Title: Man of Honor
After his mother's funeral, ex-Army Ranger Drake Sullivan wants only to disappear and drown his sorrows in whiskey. Then he sees her: Mea Jones. An untamed, sexy-as-hell whirlwind of energy. A few years ago, she showed him the best-and hottest-night of his life, then walked away without a backward glance. But he's never stopped wanting more.
When it comes to guys, Mea has rules. One night. No dating. Whatever it takes to have control and keep it. With Drake, it's all heat and hurt and hunger, and pretty much the opposite of control. And that makes him dangerous as hell. Mea has her own demons, and falling in love-or even in lust-is strictly a no-go proposition. But she soon finds out Drake is incredibly single-minded when it comes to getting what he wants. And he's determined to be the exception to all her rules.
Reader advisory: The heroine's past deals with dark elements some readers may find disturbing. Recommended for mature audiences only.
Author: Diana Gardin
Other books by this author that we've reviewed: Saved by the Seal, Saved By The Seal, Sworn to Protect
Series: Battle Scars
Other books in this series that we've reviewed: Saved by the Seal, Saved By The Seal
Published by Forever Yours Source: Author, Publisher
Published: August 2nd 2016
Genres: Contemporary Romance, Romance
See the title at Goodreads
Purchase your copy: Amazon
Visit the Author's Website
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This book snagged me from page one and kept me enthralled until the end. So much so that as I searched for things to include in this review, I had to keep stopping myself or I would have just reread the whole book. Every little conversation is that gripping.
Both Mea and Drake are well defined, interesting, edgy and completely likable. There attraction is hot and you really want to see them get together. It’s nice to watch Mea drop her protective walls, in a way she never has before, because Drake is different for her than other men. Finding someone she can trust is huge in her life and in this story. That these two had a one night stand years ago but were soon after thrown together on a regular basis is a great twist. Drake is more than willing to continue their relationship but Mea has strict rules. One is to never be with the same man twice but Drake broke another that bothers Mea much more. The thing is, she forgot to tell Drake the rules and he was completely unaware he was doing something wrong. He still doesn’t know why Mea avoids him. He blames himself for whatever he unknowingly did. It’s not until much later than Mea realizes her omission. The scene where they finally discuss it was heartbreaking and heartwarming at the same time.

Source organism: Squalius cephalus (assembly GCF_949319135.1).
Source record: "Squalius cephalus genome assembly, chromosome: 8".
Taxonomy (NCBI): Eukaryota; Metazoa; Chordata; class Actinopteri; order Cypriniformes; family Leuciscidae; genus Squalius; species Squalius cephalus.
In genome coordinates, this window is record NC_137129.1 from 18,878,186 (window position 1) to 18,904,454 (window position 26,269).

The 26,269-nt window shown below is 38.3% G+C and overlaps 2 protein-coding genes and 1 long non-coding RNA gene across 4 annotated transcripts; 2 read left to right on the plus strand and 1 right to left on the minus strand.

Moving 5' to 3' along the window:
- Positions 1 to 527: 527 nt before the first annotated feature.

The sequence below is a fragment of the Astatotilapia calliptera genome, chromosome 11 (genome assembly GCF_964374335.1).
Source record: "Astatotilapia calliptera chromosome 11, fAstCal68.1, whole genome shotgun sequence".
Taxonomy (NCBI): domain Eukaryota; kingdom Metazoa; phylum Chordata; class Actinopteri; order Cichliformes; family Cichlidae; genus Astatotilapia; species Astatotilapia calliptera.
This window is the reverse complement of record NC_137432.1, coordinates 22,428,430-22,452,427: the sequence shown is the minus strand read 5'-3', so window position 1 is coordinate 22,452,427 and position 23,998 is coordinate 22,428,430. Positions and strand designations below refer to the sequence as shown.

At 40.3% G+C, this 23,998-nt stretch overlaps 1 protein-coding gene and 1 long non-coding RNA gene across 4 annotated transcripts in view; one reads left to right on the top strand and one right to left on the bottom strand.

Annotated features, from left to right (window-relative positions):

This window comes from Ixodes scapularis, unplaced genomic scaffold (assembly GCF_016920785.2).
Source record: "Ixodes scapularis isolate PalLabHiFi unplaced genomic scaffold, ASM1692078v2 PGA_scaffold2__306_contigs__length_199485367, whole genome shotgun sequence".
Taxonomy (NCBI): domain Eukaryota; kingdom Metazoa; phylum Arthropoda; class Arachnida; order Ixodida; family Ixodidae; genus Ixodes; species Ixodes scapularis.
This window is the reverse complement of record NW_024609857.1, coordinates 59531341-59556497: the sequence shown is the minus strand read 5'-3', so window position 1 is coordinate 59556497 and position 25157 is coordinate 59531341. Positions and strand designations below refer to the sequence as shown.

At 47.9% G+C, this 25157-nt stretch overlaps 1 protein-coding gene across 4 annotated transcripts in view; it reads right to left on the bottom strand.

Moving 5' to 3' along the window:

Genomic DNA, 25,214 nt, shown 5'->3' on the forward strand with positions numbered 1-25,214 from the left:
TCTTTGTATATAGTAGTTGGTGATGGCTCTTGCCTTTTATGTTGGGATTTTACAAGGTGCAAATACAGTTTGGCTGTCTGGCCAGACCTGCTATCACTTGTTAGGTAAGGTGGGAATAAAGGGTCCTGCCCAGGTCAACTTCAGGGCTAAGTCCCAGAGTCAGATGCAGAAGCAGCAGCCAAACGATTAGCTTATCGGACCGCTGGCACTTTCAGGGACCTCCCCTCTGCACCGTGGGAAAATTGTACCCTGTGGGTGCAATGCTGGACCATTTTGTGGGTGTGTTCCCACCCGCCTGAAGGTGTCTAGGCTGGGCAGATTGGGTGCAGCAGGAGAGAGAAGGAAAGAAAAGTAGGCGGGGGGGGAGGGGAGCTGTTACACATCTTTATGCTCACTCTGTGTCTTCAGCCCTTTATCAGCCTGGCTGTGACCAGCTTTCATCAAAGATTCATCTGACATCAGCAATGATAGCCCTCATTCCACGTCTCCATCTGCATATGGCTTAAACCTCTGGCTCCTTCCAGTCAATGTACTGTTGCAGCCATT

The two have been dealt the worse when it comes to parents and are, naturally, still affected by it. Gardin does a great job of writing Drake with overwhelming, difficult emotions but in a way that he is not diminished as a man. Being your typical alpha military veteran, he’s not addressing his issues and he starts climbing into a booze bottle after the death of the neglectful, alcoholic mother. An all too real response. Mea is there for Drake is a tender, touching way. A favor Drake soon returns when an unruly patron grabs her and causes a dad-induced PTSD flare up. These two are far too stoic to just share what they’ve been through and are still going through. The way pieces of their pasts come out here and there over time is perfect for building the sexual and emotional tension throughout the book.
There’s a good deal of suspense too because early on Mea finds out the father who sexually abused her, is up for early release from prison. She must deal with the emotions this news unearths. When her worse fear comes true and she learns he’s out and looking for her to “make amends” she doesn’t for a moment believe his story about apologizing. Drake, the perfect mix of caring boyfriend and highly skilled special operator, is the ideal man to have at her side. But he’s not. He’s hours away and is forced to race to catch her before something horrible happens.
Gardin does an amazing job writing about the horrors and lingering issues caused by incest. Mea’s memories are horrific, the issues she must deal with thoroughly authentic, her healing challenging and only just beginning. Drake is obviously going to help her tremendously.
Gardin also excels at writing dialog that’s exactly what’d you hear people this age using. It’s fun and fresh.
This book is the third in a series but I never felt I was missing part of the story because I hadn’t read the first two. It’s another talent to bring the reader up to date without rehashing the previous books in too much detail. I definitely want to read those stories but only because I know they’ll be awesome, not to fill in the gaps.
I am adding Gardin to my “must read” list.